Employers are increasingly offering a more flexible approach to work, meaning there are more of us than ever choosing to work from home. Whilst working from home can have its advantages, like fewer meetings or interruptions from co-workers, it does pay to understand the potential disadvantages to make it a productive and fruitful experience.

One primary disadvantage relates to sedentary time. Too much sitting time, as in the office, can be problematic. Considering people are also likely to work longer hours at home, a routine of inactivity that can extend into the evening hours watching TV or other home entertainment activities, can have health implications. Another disadvantage is that frequently home ‘office’ setups are not ergonomically sound, and long hours computing on the sofa or at the kitchen table can lead to other issues related to back, neck or wrist pain - especially as the sedentary hours sneak past six to seven hours a day.

So what does this mean from a wellbeing point of view?

The goal of any work environment, whether in the office or at home, should be to inspire focus, engagement and do so in a healthy setting. Spending the majority of the day sedentary affects both worker health and productivity, and more specifically, impacts metabolic and musculoskeletal wellbeing as well. Taking proactive measures to be more active during work time is key to creating and sustaining a healthier home office experience.

So what should we do?

One of the easiest ways to get moving and stay productive is to simply stand up more. This might mean taking a phone call or catching up on some reading whilst standing - in fact, standing more can be as beneficial for us as walking. It burns extra calories, increases our metabolism, tones muscles and improves our blood flow.

Additionally, making a simple change to your desk set up can have a real impact. Whether you make a sit-stand desk yourself, or purchase one, this approach can give you the flexibility to choose when and for how long you want to stand, and as your body demands. This will help increase low level activity simply by encouraging you to stand in 20 to 30 minute periods, and keeps you productive by allowing you to bring movement to your workstation, versus taking you away from your desk for symptom relief. But whatever approach you choose, keep it ergonomic.

Top tips to improve your productivity and wellbeing whilst working from home:

1 – Analyse your work space and optimise your sit-stand time. Online tools can help you factor in proper ergonomics whether seated or standing, and make-shift standing stations can be made by using your laptop at the kitchen counter or even on the ironing board. These should be short-term options. Sit-stand equipment factors in proper ergonomics, and getting yourself a comfortable chair that gives you proper support for your back – for when you decide to sit down, will go a long way towards making the home working experience positive.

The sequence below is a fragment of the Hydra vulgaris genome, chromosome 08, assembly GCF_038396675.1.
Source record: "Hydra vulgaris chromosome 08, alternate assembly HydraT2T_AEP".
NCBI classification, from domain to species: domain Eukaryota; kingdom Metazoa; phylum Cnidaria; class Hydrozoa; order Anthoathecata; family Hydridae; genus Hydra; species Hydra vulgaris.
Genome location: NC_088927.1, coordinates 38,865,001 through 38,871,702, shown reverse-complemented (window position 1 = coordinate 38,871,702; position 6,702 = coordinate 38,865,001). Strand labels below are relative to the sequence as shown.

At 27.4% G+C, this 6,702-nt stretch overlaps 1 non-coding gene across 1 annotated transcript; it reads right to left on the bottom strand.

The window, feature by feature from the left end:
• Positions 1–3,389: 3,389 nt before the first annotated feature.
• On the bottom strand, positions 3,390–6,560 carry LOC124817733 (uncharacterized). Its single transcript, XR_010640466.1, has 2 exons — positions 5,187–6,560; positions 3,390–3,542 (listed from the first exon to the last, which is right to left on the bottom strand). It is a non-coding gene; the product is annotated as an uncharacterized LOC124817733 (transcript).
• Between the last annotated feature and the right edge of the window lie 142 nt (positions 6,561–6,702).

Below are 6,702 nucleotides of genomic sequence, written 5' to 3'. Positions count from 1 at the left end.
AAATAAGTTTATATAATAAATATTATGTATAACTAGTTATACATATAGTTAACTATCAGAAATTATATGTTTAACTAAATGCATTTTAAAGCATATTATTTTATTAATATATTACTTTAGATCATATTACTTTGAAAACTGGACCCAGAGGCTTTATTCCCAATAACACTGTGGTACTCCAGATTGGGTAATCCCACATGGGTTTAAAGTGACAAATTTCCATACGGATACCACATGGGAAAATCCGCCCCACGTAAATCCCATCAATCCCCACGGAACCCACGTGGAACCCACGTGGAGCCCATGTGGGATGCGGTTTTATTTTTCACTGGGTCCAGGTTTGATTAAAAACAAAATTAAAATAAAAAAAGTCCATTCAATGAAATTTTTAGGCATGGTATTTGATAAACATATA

2 – Create a routine. Set a timer at 10am, for example, then stand for 15-20 minutes before sitting down again, then repeat a few more times during the day. Consider working in 30 minute periods – do your task, then take a short break and make a cup of tea to increase standing time, which also gets you away from the screen. An ideal solution will allow you to do this seamlessly at your desk, however, with any other desk alternative at home, building in this rest and recover time is very important.

3 – Analyse your work and decide what can be done whilst standing. If your work doesn’t translate easily to standing, then breaking up your blocks of sitting time with some standing to make lunch, do an errand, stretch or to go for a quick jog or brisk walk. Everyone can benefit from a bit of fresh air and vitamin D on the sunny days.

4 – Try and separate your working space from your leisure space. In order to preserve your home time, stick to a similar work schedule, like logging off at the same time, or putting away your work so you aren’t look at it and thinking about it all night. Put on your “leisure hat” to start your evening off right, and help maintain a sense of work-life balance.

5 – Work out how much (or how little) you are currently sitting. Wearable fitness gadgets, apps or online calculators can help you get a realistic view of your sedentary time, although it might give you a shock to see how little you are moving. By working with these tools, you can determine measurable goals to work towards, like extra calories burned, or reduced sedentary hours.The good news for all workers is that wherever their desk resides, studies show, standing up even one more hour a day produced some significant results: 66% felt more productive, 87% felt more energised, 71% felt more focused and 50% experienced reductions in pain (upper back, neck, shoulder). These are the kind of results that employee and employers can feel good about.

An online sit-stand calculator can be found here.

By Betsey Banker, Vertical Marketing Manager, Wellness, Ergotron